Serendipity, invention and innovation at X-VAX

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The science fiction author and biochemistry professor Isaac Asimov once observed that the most exciting phrase in science is not “eureka!” but “gee, that’s funny,” because stories of scientific discoveries are full of lucky coincidences – from the stray mold spore that landed on a Petri dish and led Alexander Fleming to discover penicillin, to Wilhelm Röntgen’s chance detection of X-rays while testing whether cathode rays could pass through black cardboard.

Serendipity, the notion of researchers seizing upon an unintended and unexpected occurrence, has also played an important role in the discovery of our candidate vaccine ∆gD-2 (delta gD-2). However, serendipity is no accident. It takes curiosity and determination to follow through and turn that discovery into an invention.

Finding what wasn’t being looked for in the first place

Pablo Gonzalez was a postdoctoral researcher from Chile who came to William “Bill” Jacobs’ lab at Albert Einstein College of Medicine in New York to study how to genetically manipulate mycobacteria and develop vaccines against viruses. Bill’s lab had pioneered the genetic manipulation of BCG (the vaccine against tuberculosis), and both Bill and Betsy Herold had discussed the idea of cloning herpes genes into a BCG vector. As part of the collaboration, Pablo began learning mycobacteria genetics from Bill’s lab and herpes virology from Betsy’s lab. Pablo was a successful genetic engineer and had introduced several different herpes genes into recombinant BCG, but none of these successfully protected mice from herpes.

The herpes simplex virus (HSV) contains a protein on its surface known as glycoprotein D (gD), which is needed for the virus to enter host cells. At one of Betsy’s lab meetings, Natalia Cheshenko, who led research in uncovering the herpes virus cell entry mechanisms, mentioned that she needed to make an HSV-2 strain that was deleted in gD to better understand its role in triggering the signaling cascade involved in viral entry. Pablo volunteered to make the virus, and the gD-deleted virus helped answer the question about viral entry, which led to the first collaborative publication where the ∆gD-2 virus was described.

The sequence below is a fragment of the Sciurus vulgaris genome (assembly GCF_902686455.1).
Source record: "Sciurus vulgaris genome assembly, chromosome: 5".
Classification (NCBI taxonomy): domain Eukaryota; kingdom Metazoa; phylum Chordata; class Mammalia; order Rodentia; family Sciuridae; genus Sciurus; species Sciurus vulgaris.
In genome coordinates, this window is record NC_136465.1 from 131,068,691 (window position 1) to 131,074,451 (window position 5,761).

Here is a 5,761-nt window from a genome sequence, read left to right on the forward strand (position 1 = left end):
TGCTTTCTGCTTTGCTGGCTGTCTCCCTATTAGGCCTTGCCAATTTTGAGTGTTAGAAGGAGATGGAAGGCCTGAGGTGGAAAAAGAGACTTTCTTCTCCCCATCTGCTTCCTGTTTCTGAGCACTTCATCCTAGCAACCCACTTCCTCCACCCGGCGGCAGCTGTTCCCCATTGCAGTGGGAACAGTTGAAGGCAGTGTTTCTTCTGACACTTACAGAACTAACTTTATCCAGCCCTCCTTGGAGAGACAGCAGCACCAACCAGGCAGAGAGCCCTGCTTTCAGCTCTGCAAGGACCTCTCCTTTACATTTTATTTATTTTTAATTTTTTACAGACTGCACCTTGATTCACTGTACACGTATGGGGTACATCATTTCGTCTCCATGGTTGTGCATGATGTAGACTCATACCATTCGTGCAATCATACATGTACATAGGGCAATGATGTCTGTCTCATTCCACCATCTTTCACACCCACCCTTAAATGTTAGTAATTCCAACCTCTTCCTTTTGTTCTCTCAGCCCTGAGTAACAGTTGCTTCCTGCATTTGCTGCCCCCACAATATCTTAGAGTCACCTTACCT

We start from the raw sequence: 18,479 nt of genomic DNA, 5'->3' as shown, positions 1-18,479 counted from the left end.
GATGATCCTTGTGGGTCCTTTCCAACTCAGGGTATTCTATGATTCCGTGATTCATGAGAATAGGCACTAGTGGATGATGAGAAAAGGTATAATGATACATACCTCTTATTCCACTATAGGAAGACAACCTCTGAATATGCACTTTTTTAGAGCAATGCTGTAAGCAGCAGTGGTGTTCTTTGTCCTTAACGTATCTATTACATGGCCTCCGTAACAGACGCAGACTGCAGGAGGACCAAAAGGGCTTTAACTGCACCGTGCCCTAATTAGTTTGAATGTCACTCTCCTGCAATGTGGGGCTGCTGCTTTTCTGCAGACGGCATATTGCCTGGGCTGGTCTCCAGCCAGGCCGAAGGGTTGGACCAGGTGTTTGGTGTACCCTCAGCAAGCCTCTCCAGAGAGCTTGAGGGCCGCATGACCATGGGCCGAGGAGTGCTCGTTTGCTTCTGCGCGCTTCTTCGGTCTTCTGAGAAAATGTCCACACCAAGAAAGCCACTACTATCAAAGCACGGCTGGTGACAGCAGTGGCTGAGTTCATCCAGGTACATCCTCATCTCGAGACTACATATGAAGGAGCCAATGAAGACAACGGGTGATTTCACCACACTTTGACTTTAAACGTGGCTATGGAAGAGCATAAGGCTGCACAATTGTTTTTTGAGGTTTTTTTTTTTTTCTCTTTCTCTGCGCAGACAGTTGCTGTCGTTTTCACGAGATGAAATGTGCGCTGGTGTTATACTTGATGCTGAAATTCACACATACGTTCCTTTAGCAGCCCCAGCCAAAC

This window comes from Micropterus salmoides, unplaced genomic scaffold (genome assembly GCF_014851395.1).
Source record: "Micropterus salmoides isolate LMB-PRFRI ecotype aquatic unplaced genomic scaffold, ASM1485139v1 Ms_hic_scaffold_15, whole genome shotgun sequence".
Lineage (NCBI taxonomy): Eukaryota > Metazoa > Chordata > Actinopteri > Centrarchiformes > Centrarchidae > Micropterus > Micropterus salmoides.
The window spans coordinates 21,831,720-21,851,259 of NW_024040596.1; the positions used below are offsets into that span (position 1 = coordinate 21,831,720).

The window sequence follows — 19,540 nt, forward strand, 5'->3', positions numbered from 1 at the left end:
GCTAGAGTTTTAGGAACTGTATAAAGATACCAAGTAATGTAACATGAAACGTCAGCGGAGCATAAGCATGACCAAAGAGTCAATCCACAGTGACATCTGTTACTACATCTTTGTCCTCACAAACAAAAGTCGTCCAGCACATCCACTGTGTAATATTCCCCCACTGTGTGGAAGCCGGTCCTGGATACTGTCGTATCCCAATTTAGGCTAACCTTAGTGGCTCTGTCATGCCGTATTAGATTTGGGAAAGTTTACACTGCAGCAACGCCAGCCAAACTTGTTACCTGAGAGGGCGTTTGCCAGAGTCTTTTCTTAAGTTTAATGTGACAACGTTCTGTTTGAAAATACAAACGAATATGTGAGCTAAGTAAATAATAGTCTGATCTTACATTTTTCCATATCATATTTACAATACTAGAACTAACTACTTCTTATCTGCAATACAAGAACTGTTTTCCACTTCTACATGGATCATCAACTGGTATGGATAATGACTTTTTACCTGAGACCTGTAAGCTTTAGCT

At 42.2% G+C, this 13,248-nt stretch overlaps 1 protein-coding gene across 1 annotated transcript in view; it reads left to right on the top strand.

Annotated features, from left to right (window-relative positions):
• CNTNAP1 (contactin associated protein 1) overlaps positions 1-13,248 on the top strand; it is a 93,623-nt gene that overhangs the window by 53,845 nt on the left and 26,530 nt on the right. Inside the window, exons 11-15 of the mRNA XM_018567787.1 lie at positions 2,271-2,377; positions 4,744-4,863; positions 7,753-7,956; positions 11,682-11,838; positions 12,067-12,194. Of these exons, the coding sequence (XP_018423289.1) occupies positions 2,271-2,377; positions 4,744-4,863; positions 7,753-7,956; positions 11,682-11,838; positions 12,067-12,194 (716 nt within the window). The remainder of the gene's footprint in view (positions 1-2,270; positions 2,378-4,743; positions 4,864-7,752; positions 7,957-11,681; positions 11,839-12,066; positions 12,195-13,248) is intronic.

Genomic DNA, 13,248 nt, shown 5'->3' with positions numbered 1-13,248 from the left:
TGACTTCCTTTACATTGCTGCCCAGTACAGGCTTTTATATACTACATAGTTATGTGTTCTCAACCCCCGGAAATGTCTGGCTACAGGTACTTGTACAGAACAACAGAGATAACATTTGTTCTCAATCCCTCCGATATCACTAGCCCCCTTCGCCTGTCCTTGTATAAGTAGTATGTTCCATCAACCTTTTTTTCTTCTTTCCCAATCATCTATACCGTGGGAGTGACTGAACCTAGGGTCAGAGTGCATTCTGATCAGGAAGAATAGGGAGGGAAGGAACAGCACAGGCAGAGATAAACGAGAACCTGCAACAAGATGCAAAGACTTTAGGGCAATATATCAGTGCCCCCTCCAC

One day Betsy, Bill and Pablo were pondering the disappointing results with the BCG vaccine vector, when they decided to follow through on an inspiration: “Now that we have this gD-deleted virus, what if we immunize the mice with it?” This was a heretical thought as decades of research in herpes vaccine development had focused on gD as an essential target for immune protection, because that protein elicits the dominant neutralizing antibody response in natural human infections. The researchers were wondering if deleting gD could stimulate a different immune response. They knew the virus would likely be safe as it lacked the gene for the surface protein needed for viral entry and therefore could not spread after injection.

Two months later Pablo got the results of the first experiment: complete protection! And thus began the collaborative studies between the Herold and Jacobs labs, led by the two talented graduate students Chris Petro and Clare Burn, into why deletion of gD led to this surprising and functionally distinct protective immune response. Further research revealed that ∆gD-2 induces non-neutralizing antibodies that mediate the killing of infected cells. It appears that the gD surface protein interferes with the immune response as part of a viral immune evasion mechanism; deleting that one gene seems to “unmask” several other protective antigens. A patent application was filed, and later X-VAX licensed the invention for further development and commercialization.

Innovation is taking an invention to market

At X-VAX, creativity and an interdisciplinary culture foster the unexpected. We look for connections that may not be obvious. For our lead herpes vaccine program, we plan to transform the scientific invention of ∆gD-2 into an innovation that meets the needs of patients, physicians and payers in the marketplace. It involves the disciplines of developing and launching a product that has regulatory approval and insurance reimbursement, and that people want.

We believe that innovation doesn’t come from a single mind but from team players who appreciate diversity and want to be surrounded by people who enjoy different opinions and ideas. Often, it is a conversation over lunch or while having a coffee that can lead to the decisive spark for a new concept. Innovation happens at the crossroads of serendipity and knowledge. Or as Louis Pasteur put it, “chance favors only the prepared mind.”